Planned changes to whip rules for horse racing in Britain have been amended following concerns from jockeys.
Jockeys will now be allowed to continue using the whip in the forehand position and the number of times a jockey is permitted to use a whip in a race will be reduced. Penalties will also be upped “above and beyond previous increases published in November”, under the British Horseracing Authority’s (BHA) revisions.
The remainder of the whip rule changes remain the same and the “soft launch” in jump racing will continue as planned on Monday (9 January), coming fully into force on 6 February. On the Flat, the soft launch starts on 27 February, with full implementation on 27 March.
The main focus of the new rules is for a more considered and judicious use of the whip for encouragement, and improved perception of its use.
Before Christmas, the BHA and chair of the whip consultation steering group reopened discussions about the whip to “address concerns” as new points came to light.
“This change follows additional concerns being raised by jockeys in the last few weeks, including some information which was not aired during the consultation or technical discussion phase,” said the BHA statement today (Wednesday, 4 January), adding that the change follows dialogue between the BHA, Professional Jockeys Association (PJA) and jockeys.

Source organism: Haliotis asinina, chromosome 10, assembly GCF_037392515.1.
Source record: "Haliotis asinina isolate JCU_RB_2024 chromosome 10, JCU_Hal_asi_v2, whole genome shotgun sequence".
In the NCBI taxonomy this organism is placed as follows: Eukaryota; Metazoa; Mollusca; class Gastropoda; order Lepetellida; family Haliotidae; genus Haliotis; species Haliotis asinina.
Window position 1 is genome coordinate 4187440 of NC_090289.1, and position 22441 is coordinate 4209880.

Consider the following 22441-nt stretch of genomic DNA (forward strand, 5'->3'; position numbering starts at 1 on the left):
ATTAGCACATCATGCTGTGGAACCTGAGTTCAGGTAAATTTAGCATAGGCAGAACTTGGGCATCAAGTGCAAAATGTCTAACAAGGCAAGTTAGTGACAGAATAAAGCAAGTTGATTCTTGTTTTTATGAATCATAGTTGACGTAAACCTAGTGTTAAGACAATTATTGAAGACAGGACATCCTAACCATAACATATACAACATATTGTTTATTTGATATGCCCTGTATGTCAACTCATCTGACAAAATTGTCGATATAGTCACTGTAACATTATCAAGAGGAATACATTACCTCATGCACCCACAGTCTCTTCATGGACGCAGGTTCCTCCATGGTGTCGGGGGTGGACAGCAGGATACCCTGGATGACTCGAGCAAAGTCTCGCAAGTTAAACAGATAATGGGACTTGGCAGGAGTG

“This included the feedback that some jockeys who have suffered shoulder or collarbone injuries may find use of the whip solely in the backhand more challenging”
It added: “These changes do not, in the view of the BHA board, reflect a dilution of the package of rule changes, but instead a method of achieving the same outcomes through a different approach.”
What are the changes to the racing whip rules?
Changes to the British racing whip rules were confirmed in November and today’s announcement concerns amendments to those.
These fresh amendments remove the change in November which stated that the whip may only be used in the backhand position. It has been replaced by an amendment regarding the number of times a whip may be used in a race. The thresholds will now be reduced to a maximum of six times in a Flat race and seven times in a jump race. This is down from seven and eight times respectively.
Penalties for use above the permitted level, and misuse offences, such as using the whip above shoulder height, without giving the horse time to respond or in the incorrect place have, in most instances, been significantly increased from those agreed in November. For example, using the whip with excessive force will carry a minimum five-day ban (doubled in Class 1 and 2 races), up from the three-day minimum outlined previously.
The full package of measures announced in November included introducing disqualification as a penalty for the most serious breaches, plus a new whip referral committee responsible for “evaluation of all rides and any necessary sanction or action”.
David Jones, regulatory independent non-executive director for the BHA, and chair of the whip consultation steering group, said an “extremely thorough” consultation was carried out in 2021 and 2022. He added that this was followed by “extensive technical discussion” after the recommendations were published in July.
“Efforts were taken to listen to the views of jockeys from both codes, over many hours. This consultation has arguably been the most thorough undertaken by the BHA in relation to any specific regulatory reform,” said Mr Jones.